Listed Building

The legal part of the listing is the address/name of site only. All other information in the record is not statutory.


Status: Designated


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Date Added
Local Authority
Planning Authority
NJ 1007 47813
301007, 847813


Dated 1828 and 1871. William Playfair, 1828-9 mansion,

enlarged 1833 and 1842; alterations 1871, re-modelled Ronald

Phillips and Partners, 1964-6. Irregular picturesque

Italianate 2-storey house of differing roof heights with

long elevations N and S, and 3-stage tower at W gable with

shallow pyramidal roof. Pinned rubble, polished and tooled

ashlar sandstone dressings.

N ENTRANCE FRONT: 5-bay block at W of range fronted by wide

single storey advanced porch with engaged Roman Doric

columns, balustrade and recessed segmental-headed entrance

sheltering glazed doors under radial fanlight. Further 4-bay

range extends from E gable (datestone of 1871) with centre

shallow porch blocked as window. Further extensive walled

service court to S closed by 2-storey service dwelling with

shallow pyramidal roof (1842).

S GARDEN FRONT: symmetrical wide 3-bay block at W with

recessed centre bay spanned by balcony with decorative

balustrade supported by paired pilasters and sheltering

glazed entrance similar to N. (Re-modelled 1964-6). Mural

sundial on S face of tower; monogrammed plaque at N.

S front extends E with round-headed ground floor windows

beneath lean-to roof supported by substantial buttresses

dividing each window bay with end single bay with segmental-

headed loggia and higher 1st floor with round-headed

tripartite and shallow pyramidal roof. Multi-pane glazing

(some horizontal); renewed ridge stacks; piended slate roofs,

at W with platform roof and modillioned eaves.

INTERIOR: mainly re-modelled in 1965-6. Entrance lobby leads

to wide corridor hall through centre of W range to garden

door and verandah. (?Re-used) panelling with niches and

bookcases; plaster decoration to ceiling, overdoors, panelled

doors and some fluted pilasters delineating panelling.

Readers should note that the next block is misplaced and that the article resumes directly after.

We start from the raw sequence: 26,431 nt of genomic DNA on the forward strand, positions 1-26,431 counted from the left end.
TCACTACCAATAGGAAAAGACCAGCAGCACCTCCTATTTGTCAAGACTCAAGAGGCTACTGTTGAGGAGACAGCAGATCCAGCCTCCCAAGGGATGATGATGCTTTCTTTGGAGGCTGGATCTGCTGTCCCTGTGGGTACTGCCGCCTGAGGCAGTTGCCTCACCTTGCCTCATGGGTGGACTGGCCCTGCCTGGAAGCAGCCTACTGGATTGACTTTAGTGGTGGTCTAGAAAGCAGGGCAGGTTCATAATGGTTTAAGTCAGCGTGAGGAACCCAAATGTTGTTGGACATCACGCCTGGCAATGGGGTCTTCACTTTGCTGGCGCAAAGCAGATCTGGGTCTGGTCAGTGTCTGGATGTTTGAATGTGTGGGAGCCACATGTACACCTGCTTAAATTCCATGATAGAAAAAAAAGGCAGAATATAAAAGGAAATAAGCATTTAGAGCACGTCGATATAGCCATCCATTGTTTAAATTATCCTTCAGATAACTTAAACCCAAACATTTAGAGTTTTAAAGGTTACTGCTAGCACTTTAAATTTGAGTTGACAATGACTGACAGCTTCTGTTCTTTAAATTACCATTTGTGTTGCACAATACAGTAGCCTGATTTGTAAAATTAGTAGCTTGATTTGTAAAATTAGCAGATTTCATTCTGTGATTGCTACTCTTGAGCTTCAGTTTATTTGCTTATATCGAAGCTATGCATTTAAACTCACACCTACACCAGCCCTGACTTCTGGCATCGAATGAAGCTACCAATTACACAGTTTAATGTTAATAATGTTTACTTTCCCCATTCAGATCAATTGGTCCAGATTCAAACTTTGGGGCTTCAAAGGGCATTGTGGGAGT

DRAWING ROOM: carved wooden chimneypiece; overdoor and

panelled door with decorative beading; shallow coffering to


DINING ROOM: simple moulded detailing to ceiling; corniced

overdoor; marble topped radiator grill replaces former

chimneypiece; beaded mahogony door; panelled dado.

NW SITTING ROOM: ('Boys Room); re-used panelling, delineated

on inner wall in 3 by fluted Ionic pilasters. Round-headed

keystoned detailing; lugged and carved wooden chimneypiece

with swagged detailing.

STAIRCASE: barley-sugar twist turned wooden balusters; square

end newels with carved swags in relief and urn finials.

Statement of Special Interest

Dunphail Castle and land originally owned by Cumins of

Altyre; passed through Dunbars of Westfield to Grants of

Grant; inherited by Gordon Cumming of Altyre and through

marriage of Major Cumming to Mary Bruce of Kinnaird (taking

name of Cumming Bruce).

Dunphail House built by L Cumming Bruce.

Small single arched bridge dated 1808, with Latin inscription commemorating Aemillae Lenox Cumming, E of mansion. Earlier

19th century octagonal garden pavilion with piended roof

at SW.

Upgarded B to A 9.11.87



NEW STATISTICAL ACCOUNT xiii (1842), pp. 185-6. Thomas Dick

Lauder, AN ACCOUNT OF THE GREAT FLOODS OF 1829 (1830), pp.

64-7 (illustrated). J & W Watson, MORAYSHIRE DESCRIBED

(1868), pp. 70-2. Howard Colvin, A BIOGRAPHICAL DICTIONARY OF

BRITISH ARCHITECTS (1978), p. 647. University of Edinburgh

Playfair Collection. Moray District Record Office, Forres

(plans). National Monuments Record of Scotland.

About Listed Buildings

Listing is the way that a building or structure of special architectural or historic interest is recognised by law through the Planning (Listed Buildings and Conservation Areas) (Scotland) Act 1997.

We list buildings of special architectural or historic interest using the criteria published in the Historic Environment Scotland Policy Statement.

The statutory listing address is the legal part of the listing. The information in the listed building record gives an indication of the special architectural or historic interest of the listed building(s). It is not a definitive historical account or a complete description of the building(s). The format of the listed building record has changed over time. Earlier records may be brief and some information will not have been recorded.

Listing covers both the exterior and the interior. Listing can cover structures not mentioned which are part of the curtilage of the building, such as boundary walls, gates, gatepiers, ancillary buildings etc. The planning authority is responsible for advising on what is covered by the listing including the curtilage of a listed building. For information about curtilage see Since 1 October 2015 we have been able to exclude items from a listing. If part of a building is not listed, it will say that it is excluded in the statutory address and in the statement of special interest in the listed building record. The statement will use the word 'excluding' and quote the relevant section of the Historic Environment Scotland Act 2014. Some earlier listed building records may use the word 'excluding', but if the Act is not quoted, the record has not been revised to reflect current legislation.

If you want to alter, extend or demolish a listed building you need to contact your planning authority to see if you need listed building consent. The planning authority is the main point of contact for all applications for listed building consent.

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Printed: 21/11/2018 19:42